At 304kg, running, it is appreciably lighter than the 321kg Twin Cam.

2018 FLSL Softail Slim

The other side: part Dyna, part Softail.

Perhaps the least radically altered of the new range, the Slim has still been pared back, with reduced tins letting the shape of the fork yokes come through.

It retains the bobbed mudguards, classic tank, Hollywood bars and black rims on laced wheels of the 2017 model, its tuck n’ roll seat has a new cover and shape and the Daymaker headlamp lives in a conventional headlamp shell. The biggest difference will be when you ride it, and not just because of the motor: not only does it have the same weight reduction as the Fat Bob, but it has an additional 3° of lean in the bends.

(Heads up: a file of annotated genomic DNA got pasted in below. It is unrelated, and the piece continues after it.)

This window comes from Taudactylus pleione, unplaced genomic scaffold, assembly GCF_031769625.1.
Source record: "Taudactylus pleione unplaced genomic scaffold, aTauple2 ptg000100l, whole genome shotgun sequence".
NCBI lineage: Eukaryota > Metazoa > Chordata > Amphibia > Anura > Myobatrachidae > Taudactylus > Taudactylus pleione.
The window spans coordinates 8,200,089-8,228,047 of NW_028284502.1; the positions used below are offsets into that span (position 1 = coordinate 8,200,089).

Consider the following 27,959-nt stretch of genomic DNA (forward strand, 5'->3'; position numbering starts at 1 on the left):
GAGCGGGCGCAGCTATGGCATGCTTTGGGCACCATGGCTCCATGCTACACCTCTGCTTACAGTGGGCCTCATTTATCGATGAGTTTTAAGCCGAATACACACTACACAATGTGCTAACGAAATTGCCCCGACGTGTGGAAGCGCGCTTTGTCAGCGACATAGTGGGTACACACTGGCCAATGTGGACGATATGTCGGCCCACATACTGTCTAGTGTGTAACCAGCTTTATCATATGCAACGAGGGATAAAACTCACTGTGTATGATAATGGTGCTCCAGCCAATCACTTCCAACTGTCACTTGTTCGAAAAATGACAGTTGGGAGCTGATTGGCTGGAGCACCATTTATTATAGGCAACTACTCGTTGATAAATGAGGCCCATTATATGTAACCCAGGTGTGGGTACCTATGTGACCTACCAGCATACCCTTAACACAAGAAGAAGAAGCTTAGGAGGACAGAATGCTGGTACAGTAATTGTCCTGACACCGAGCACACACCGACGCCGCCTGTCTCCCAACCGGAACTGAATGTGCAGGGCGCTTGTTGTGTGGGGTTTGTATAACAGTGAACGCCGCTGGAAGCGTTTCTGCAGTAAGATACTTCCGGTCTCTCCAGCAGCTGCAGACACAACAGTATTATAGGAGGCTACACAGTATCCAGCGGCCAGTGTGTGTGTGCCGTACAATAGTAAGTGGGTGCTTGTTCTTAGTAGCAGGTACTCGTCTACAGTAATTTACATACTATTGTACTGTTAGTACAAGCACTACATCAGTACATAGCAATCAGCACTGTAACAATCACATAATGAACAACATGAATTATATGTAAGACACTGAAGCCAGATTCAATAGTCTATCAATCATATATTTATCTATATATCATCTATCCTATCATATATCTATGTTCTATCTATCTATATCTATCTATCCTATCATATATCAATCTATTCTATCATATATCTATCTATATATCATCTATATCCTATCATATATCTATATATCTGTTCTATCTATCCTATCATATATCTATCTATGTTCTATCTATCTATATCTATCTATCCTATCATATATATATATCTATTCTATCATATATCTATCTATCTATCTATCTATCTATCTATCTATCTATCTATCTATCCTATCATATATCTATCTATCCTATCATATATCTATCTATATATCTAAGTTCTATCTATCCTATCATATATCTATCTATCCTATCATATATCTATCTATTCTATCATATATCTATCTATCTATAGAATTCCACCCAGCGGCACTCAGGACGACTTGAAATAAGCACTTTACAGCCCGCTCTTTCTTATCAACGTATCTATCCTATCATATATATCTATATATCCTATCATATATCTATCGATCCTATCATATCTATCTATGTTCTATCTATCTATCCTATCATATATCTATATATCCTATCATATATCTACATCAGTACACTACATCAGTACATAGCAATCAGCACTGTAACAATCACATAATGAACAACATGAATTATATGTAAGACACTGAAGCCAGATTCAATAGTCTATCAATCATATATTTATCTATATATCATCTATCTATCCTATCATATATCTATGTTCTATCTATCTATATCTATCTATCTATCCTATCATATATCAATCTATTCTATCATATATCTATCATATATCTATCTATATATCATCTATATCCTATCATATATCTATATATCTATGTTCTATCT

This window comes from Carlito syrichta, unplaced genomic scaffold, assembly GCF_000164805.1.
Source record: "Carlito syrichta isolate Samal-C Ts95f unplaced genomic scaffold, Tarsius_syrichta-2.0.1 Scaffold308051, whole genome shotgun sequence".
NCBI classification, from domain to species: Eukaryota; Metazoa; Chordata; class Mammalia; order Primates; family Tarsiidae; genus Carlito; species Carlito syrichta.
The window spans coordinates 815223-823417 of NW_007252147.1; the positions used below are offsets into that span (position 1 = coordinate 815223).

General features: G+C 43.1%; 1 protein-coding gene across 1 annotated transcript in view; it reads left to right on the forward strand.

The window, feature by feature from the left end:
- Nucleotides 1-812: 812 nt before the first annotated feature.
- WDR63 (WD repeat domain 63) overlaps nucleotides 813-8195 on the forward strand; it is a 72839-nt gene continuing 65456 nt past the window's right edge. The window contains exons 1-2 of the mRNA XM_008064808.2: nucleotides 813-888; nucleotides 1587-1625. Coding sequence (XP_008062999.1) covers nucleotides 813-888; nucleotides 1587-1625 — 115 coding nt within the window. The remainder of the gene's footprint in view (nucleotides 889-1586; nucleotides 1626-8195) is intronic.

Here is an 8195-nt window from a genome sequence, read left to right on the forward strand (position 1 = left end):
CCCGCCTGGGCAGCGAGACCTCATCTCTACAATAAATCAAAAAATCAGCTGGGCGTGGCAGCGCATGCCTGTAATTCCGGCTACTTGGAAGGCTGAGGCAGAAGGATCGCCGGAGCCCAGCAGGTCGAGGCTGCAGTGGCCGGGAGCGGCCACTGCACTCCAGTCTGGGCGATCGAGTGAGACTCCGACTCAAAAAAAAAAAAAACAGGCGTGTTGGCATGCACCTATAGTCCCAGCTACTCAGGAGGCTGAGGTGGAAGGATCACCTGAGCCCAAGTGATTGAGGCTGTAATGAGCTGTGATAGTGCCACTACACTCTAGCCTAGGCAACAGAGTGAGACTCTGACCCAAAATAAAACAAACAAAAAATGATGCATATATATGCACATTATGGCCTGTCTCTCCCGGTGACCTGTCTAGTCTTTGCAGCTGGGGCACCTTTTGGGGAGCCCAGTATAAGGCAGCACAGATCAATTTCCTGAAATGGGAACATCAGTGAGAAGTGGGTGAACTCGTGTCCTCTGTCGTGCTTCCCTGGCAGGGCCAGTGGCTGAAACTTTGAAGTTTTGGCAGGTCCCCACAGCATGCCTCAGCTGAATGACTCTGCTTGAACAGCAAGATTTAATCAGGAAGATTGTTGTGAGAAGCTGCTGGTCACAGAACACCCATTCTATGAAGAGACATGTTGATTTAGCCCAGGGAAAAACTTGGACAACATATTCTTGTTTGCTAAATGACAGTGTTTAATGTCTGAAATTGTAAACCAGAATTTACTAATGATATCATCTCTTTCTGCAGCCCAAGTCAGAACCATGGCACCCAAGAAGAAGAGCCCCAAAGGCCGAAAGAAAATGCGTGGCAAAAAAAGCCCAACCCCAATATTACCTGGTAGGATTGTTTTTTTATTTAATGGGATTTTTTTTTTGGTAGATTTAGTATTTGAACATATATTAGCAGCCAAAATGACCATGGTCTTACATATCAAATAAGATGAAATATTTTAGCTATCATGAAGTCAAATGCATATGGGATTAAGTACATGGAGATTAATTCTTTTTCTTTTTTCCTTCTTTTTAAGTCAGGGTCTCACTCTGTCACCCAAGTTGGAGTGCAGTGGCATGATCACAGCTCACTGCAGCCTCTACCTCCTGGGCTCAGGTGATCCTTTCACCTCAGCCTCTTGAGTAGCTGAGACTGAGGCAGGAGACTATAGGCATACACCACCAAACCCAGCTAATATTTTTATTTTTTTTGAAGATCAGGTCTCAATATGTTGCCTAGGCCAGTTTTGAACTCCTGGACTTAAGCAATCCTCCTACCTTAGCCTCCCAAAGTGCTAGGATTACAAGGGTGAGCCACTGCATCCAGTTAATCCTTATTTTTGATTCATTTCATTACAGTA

2018 FLDE Deluxe

Always the shinier of the Softails, the Deluxe has lost the trim round its front seat, pillion pad and the beautiful rack in the name of showing off the curve of its rear mudguard, but retains the twin spotlamps flanking the headlamp – all now LED – and has unique blade-style indicators front and rear, as well as a new LED tombstone taillight.

Whitewall tyres on laced chrome wheels complete its distinctive statement, and it is anticipated that it is still a short reach model.

2018 FLFB Fat Boy

The iconic Fat Boy has undergone another major facelift – arguably more significant than the 2007 update, with radically redesigned wheels, fatter front tyre and a new sculpted nacelle.

Add the stiffer frame, improved ground clearance and the Milwaukee Eight motor and it’s a very different Fat Boy to last year but still very much an evolution of the original and a very striking bike to look at.

Like all of the classic ‘Softail’ Softails it has retained the classic 18.9 litre tank and a conventional console, but is the first so far with any sort of pillion seat, and is the first so far to come with a 114-inch engine option as the FLFBS.